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Buying a Car with your Tax Return?
It’s that time of year where people anticipate receiving their tax returns. You may be contemplating buying a new car but wondering how much car you can afford. While brand-new cars usually offer the lowest interest rates, used cars’ purchase prices are almost always significantly lower. As the SavingsAngel, I would urge you to consider pre-owned whenever possible. You can check out articles at SavingsAngel.com on the power of depreciation and how I recommend buying used vehicles. However, if you MUST buy new and you plan on keeping a car for more than 3 years then you should consider a late-model car.
You may be asking, “Josh! What’s a late-model car?” A late-model car is a car from the immediate prior year. So, for 2020, a late-model car is a 2019. Here are the benefits to buying a late-model car:
Good Interest Rates
While brand-new cars usually get the very best interest rates, late-model cars enjoy interest rates that are better than other older used cars. Do the math and compare your purchase savings vs. difference in interest over the life of the loan. I recommend doing this math at home on your computer – as opposed to doing so in the finance office of a car dealer. Your decision should be based on math – not any sort of pressure.
Dealerships begin transforming their stock to the next year’s model around July through September. While some people feel the need to rush out and get the latest and greatest right away, smart shoppers know when to snag a deal on a new car. In the first year’s quarter, dealerships offer huge discounts on late-model cars, not only to clear space on the lot but to meet sales quotas.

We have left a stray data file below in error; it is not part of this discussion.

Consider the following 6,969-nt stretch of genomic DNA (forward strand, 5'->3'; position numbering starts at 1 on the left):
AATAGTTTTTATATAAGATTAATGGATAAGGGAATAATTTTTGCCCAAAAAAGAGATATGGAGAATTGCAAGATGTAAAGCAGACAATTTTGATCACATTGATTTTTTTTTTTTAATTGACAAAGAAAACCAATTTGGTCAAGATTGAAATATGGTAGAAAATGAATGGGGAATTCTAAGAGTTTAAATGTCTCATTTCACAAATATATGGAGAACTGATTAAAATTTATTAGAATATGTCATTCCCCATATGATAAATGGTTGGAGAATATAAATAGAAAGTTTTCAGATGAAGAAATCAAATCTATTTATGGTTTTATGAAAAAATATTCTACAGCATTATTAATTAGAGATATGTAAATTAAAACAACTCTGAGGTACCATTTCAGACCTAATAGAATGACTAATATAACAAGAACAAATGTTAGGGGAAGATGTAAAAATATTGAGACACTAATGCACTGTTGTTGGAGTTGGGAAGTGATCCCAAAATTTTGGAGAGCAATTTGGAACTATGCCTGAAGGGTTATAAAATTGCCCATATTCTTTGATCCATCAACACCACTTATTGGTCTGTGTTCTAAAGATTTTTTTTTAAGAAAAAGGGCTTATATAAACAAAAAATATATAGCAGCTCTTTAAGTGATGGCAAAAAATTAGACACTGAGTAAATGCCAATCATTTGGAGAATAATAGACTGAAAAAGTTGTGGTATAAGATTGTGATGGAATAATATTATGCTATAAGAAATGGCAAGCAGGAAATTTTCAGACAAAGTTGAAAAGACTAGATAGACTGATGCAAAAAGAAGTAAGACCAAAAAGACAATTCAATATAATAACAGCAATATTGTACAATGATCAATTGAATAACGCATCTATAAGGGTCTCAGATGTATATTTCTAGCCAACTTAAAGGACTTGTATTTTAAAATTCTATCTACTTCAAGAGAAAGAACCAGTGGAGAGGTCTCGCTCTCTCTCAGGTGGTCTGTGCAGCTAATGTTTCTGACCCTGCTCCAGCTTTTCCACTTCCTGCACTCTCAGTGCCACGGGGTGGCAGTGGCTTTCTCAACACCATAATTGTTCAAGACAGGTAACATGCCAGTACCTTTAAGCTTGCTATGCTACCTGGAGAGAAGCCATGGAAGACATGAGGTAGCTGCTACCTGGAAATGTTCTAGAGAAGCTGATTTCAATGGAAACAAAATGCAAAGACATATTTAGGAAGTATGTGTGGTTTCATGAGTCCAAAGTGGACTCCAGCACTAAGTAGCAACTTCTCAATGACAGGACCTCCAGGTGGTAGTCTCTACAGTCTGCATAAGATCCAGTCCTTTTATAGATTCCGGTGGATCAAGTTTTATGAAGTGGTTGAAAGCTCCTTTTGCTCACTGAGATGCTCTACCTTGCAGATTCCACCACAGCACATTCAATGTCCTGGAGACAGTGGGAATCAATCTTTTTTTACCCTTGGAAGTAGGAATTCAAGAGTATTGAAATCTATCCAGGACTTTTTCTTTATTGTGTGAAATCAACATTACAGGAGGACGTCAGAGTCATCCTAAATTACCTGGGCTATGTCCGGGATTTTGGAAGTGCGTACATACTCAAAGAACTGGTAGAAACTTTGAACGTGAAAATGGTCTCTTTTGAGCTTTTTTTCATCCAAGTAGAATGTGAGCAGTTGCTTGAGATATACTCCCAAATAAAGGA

A new late-model car comes with a full warranty, or if it’s a certified pre-owned vehicle, there will be a partial warranty. If you buy a used car from a non-dealer you won’t benefit from any warranty. Do your math – but this may factor into the desire to reduce risk by having potential repairs covered.
Dealerships pay finance charges on cars and the longer they sit on the lot, the more the dealership pays. Use this to your advantage to get the best deal, making your tax return stretch further. ALWAYS be willing to stay cool and walk off the lot without committing to buy. Ensure that the dealer stays more motivated to sell than you are to buy. Remember that there are literally thousands of cars in your region to choose from and plenty of dealers within a few hours' drive. Dealers may not want you to read this – but as a consumer advocate, I want them to compete for your business – while you are free to take all the time you want. There is no rush. There's always great deals to be had.
Do Your Research
Doing your homework means you get the best bang for your tax buck! There are fantastic apps and websites like TrueCar, Autotrader, Edmunds, and Kelly Blue Book that will aid you in making a smart choice. I was able to save more than $6000 on my used car purchase by using comparison apps. Today, the majority of consumers spend most of their time researching online rather than at the dealership – which is always good practice.